Splunk® Enterprise

Metrics

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Get metrics in from other sources

If you are gathering metrics from a source that is not natively supported, you can still add this metrics data to a metrics index.

Get metrics in from files in CSV format

There are two accepted formats for CSV files when you use them as inputs for metrics data. The format you use depends on how you want the Splunk software to index the information in the CSV file. Should it index so that each data point has multiple measurements, or so that each data point has only one measurement?

It is more efficient to use metric data points that can contain multiple measurements. When you index metrics data this way you reduce your data storage costs and can benefit from improved search performance.

Set metrics CSV source types and data inputs

If your metrics data is in CSV format, use the metrics_csv pre-trained source type. It can handle both CSV metrics formats.

Create a data input to add your CSV data to a metrics index. The input uses the pretrained metrics_csv source type. The data input should have:

  • Source type: Metrics > metrics_csv
  • Index: a metrics index

After you set up your metrics_csv input, you should have the following inputs.conf configuration on your universal forwarder. It monitors the CSV data and sends it to the metrics indexer.

#inputs.conf

[monitor:///opt/metrics_data]
index = metrics
sourcetype = metrics_csv

You should also have the following indexes.conf configuration on the metrics indexer:

#indexes.conf

[metrics]
homePath = $SPLUNK_DB/metrics/db
coldPath = $SPLUNK_DB/metrics/colddb
thawedPath = $SPLUNK_DB/metrics/thaweddb
datatype = metric
maxTotalDataSizeMB = 512000

See Monitor files and directories in the Getting Data In manual, and Create metrics indexes in the Managing Indexers and Clusters of Indexers manual.

Format a CSV file for multiple-measurement metric data points

When you format a CSV file for multiple-measurement metric data points, the first column header is _time, the metric timestamp. It is a required field.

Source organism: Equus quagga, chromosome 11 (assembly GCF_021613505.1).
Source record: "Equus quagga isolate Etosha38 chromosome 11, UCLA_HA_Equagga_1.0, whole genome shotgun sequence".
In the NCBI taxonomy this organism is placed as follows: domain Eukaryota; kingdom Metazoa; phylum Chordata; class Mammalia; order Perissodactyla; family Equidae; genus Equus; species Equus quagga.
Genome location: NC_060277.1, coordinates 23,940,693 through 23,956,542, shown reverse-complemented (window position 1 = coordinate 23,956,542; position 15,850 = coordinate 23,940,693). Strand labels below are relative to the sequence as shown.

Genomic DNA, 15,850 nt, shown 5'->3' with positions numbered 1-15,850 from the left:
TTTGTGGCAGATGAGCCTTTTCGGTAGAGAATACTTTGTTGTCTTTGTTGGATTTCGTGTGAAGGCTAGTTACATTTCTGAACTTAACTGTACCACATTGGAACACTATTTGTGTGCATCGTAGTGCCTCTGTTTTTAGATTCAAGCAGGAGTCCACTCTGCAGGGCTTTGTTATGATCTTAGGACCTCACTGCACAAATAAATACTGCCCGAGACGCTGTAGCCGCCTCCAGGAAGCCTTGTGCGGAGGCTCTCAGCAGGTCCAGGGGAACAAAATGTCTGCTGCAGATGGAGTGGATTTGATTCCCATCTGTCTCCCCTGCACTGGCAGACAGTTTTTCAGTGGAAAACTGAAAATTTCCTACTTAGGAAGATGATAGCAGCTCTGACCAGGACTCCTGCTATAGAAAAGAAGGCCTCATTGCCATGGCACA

This is followed by one or more column headers for each metric measurement. Each measurement column header follows this syntax: metric_name:<metric_name>.

The Splunk software considers additional columns that are not a timestamp or a measurement to be dimensions.

Each row of the CSV table is a separate metric data point.

Field name Required Description Example
_time Yes The metric timestamp. The format is epoch time (elapsed time since 1/1/1970), in milliseconds. 1504907933.000
metric_name:<metric_name> Yes A measurement for a specific metric, as specified by <metric_name>, such as metric_name:os.cpu.idle or metric_name:max.size.kpbs. Their values are always numeric. 13.34
dimensions No All other fields are treated as dimensions. For a dimension named ip, a value of 192.0.2.1.

Here is an example of a CSV file that is formatted for multiple-measurement metric data points. The first column is _time, the metric timestamp. The middle three columns are measurements. The last two columns are dimensions.

"_time","metric_name:cpu.usr","metric_name:cpu.sys","metric_name:cpu.idle","dc","host"
"1562020701",11.12,12.23,13.34,"east","east.splunk.com"
"1562020702",21.12,22.33,23.34,"west","west.splunk.com"

This CSV file example contains the same information as the example CSV file for single-measurement metric data points in the following section. However, because it uses two data points for this information instead of six, it will take up less space on disk when it is indexed.